For many people on the Peninsula and in Hampton Roads, the coronavirus pandemic has presented some challenges.
From figuring out how to file for unemployment and navigating food pantry donations to competing for toilet paper in grocery stores and ordering take-out through a smartphone app.
It’s even harder to navigate those services and benefits for those who don’t speak English — or those who speak very limited English.
Sandra Caballero, owner & director of Centro Hispano de Ayuda y Apoyo LLC., a “resource center” business in Williamsburg which connects the Spanish speaking community to various organizations, said there is no doubt the coronavirus and social distancing measures have affected the local Spanish speaking community in terms of employment.
“You have to think the entire hospitality industry…is staffed in great numbers by Spanish speaking members of the community,” she said. “All that has been pretty much shut down.”
While there are still delivery services such as GrubHub, DoorDash and Instacart hiring workers, the language barrier presents a challenge when drivers have to interact with grocery store workers and staff.
“Even the gig economy like we know is limiting when you don’t speak with English,” she said.
And for those who’ve been laid off or furloughed, they may not know how apply for unemployment.
“I remember at least two or three weeks ago, I received several, several calls of people wanting to apply for unemployment compensation but didn’t know how to do it,” Caballero said. “They don’t know how to navigate that.”
Spanish speaking people can select the option “para español, el primo numero dos” on a phone automation system, she said, “but here it’s still a very limiting factor to get unemployment benefits.”
Centro Hispano de Ayuda y Apoyo opens on May 18, Caballero said, but they have been referring those unemployed or needing assistance to community resources such as food pantries like Grove Christian Outreach Center, Olive Branch Christian Church and Gifts for Ben, medical practices like Old Towne Medical Center, which offers income scaled services and even referring people who need houses to trailer homes.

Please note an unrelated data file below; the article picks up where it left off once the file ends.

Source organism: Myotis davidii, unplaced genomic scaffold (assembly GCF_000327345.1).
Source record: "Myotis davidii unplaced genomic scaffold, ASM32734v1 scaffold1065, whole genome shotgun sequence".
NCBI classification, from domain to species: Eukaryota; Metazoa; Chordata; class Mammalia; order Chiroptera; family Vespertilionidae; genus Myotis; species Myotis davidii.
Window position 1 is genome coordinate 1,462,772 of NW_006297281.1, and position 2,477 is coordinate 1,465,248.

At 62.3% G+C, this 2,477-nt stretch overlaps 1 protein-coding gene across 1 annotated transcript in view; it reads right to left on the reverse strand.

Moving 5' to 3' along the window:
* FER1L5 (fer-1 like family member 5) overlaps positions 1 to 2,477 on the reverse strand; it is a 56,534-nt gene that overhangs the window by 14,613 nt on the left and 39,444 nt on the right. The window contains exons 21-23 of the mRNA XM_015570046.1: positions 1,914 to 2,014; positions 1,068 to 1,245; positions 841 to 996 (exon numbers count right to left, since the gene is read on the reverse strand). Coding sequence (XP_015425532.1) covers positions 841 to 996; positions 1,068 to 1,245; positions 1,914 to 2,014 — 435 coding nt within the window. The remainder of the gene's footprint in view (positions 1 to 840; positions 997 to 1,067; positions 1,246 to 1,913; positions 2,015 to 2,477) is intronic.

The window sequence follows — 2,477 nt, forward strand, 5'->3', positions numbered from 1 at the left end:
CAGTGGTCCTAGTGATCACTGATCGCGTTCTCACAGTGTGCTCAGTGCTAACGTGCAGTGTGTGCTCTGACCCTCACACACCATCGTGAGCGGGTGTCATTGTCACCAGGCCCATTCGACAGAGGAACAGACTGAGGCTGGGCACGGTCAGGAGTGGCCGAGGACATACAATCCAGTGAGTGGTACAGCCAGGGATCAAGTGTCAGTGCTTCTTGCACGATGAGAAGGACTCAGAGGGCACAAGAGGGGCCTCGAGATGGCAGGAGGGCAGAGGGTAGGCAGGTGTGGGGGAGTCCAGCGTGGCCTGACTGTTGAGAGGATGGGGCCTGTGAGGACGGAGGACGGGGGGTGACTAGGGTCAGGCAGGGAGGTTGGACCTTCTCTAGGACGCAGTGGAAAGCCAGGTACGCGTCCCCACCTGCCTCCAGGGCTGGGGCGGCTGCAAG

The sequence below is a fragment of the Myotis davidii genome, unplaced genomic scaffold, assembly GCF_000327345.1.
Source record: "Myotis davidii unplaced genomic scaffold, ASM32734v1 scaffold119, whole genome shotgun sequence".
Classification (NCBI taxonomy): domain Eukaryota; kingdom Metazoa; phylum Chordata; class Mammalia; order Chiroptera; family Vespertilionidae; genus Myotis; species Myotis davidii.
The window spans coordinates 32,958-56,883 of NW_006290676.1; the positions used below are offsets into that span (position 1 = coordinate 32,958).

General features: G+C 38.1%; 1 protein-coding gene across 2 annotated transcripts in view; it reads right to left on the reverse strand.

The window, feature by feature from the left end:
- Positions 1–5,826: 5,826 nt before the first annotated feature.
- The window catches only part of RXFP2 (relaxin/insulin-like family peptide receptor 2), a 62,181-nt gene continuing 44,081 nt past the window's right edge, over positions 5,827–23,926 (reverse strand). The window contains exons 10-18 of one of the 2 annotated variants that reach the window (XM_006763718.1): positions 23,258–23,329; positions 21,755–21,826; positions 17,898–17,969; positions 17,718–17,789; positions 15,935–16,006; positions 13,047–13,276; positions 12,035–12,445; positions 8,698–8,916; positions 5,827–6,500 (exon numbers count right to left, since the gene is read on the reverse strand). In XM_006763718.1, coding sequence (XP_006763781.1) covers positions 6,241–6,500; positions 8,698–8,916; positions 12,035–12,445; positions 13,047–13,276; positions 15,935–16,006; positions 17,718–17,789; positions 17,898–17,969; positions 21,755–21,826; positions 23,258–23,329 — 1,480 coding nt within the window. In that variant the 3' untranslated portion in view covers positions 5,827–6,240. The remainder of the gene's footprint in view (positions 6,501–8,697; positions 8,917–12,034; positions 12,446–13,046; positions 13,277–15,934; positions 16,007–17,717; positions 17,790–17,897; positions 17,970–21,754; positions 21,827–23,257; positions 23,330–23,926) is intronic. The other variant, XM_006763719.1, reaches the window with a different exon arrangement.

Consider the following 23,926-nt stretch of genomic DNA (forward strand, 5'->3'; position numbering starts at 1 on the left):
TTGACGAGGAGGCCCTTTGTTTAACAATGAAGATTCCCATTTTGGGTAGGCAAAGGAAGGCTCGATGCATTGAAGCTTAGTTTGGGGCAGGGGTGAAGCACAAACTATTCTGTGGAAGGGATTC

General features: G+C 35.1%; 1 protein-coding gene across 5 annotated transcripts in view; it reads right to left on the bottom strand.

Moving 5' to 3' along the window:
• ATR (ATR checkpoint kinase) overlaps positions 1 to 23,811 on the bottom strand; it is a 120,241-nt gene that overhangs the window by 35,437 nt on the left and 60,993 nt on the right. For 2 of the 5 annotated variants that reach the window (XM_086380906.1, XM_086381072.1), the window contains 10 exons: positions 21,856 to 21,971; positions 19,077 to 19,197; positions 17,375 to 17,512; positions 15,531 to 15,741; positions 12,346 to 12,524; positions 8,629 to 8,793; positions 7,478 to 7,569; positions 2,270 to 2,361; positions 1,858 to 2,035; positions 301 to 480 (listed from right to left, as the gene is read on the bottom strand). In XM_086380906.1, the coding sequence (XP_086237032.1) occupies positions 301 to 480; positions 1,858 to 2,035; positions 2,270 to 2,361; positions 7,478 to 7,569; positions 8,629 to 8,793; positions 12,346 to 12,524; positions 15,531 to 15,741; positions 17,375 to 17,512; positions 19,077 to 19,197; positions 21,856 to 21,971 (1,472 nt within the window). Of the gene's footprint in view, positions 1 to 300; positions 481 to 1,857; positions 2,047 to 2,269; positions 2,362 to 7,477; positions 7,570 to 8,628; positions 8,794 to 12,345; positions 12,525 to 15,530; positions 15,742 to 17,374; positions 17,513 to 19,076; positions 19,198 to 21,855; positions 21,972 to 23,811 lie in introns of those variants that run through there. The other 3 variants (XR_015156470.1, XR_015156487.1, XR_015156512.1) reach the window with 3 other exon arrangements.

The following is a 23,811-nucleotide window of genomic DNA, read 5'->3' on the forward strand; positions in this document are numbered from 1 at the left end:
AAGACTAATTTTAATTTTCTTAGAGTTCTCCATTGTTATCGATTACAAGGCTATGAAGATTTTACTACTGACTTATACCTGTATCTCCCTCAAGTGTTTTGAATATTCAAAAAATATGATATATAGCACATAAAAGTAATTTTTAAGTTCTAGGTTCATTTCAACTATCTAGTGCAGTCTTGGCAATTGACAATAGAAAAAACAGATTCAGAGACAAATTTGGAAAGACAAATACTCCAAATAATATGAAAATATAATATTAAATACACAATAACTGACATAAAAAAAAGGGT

“There are services set up in the community to help non-English speakers,” she said. “Our goal is to serve as a bridge between the Spanish speaking community and their needs and guide them or lead them to the services they need.”
The resource centers provide translations, help people fill out job applications and notary stamp services.
The organization does charge fees for its services such as translating an entire document for $20. However, Caballero said feels the set fees are affordable.
“We’re trying to make the fees affordable,” adding if they don’t have $20 but can pay $10 instead, “I’m not going to turn anybody away.”
Caballero said they have been sending out “a lot of emails” to outreach centers, resources and lawyers advertising their missions and services they offer.
“We’ve been driving around town, dropping off business cards and flyers,” she said. “That’s been harder because things aren’t open. I think we have been able to reach a bunch of people via email because they are working more remotely.”
The organization is currently compiling a list of resources and is working on setting up virtual consultations.
“Everyone has been affected by the coronavirus…but when you are not an English speaker or when you do not know the rights that you have or when you are already part of that vulnerable population I think it affects you much more heavily,” she said.
Centro Hispano de Ayuda y Apoyo, LLC. 501 Prince George St., is open from Monday through Saturday from 10 a.m. to 4 p.m. Hours will change in the fall.
For more information, visit their website or call 757-784-6803. The number also accepts text messages via WhatsApp.
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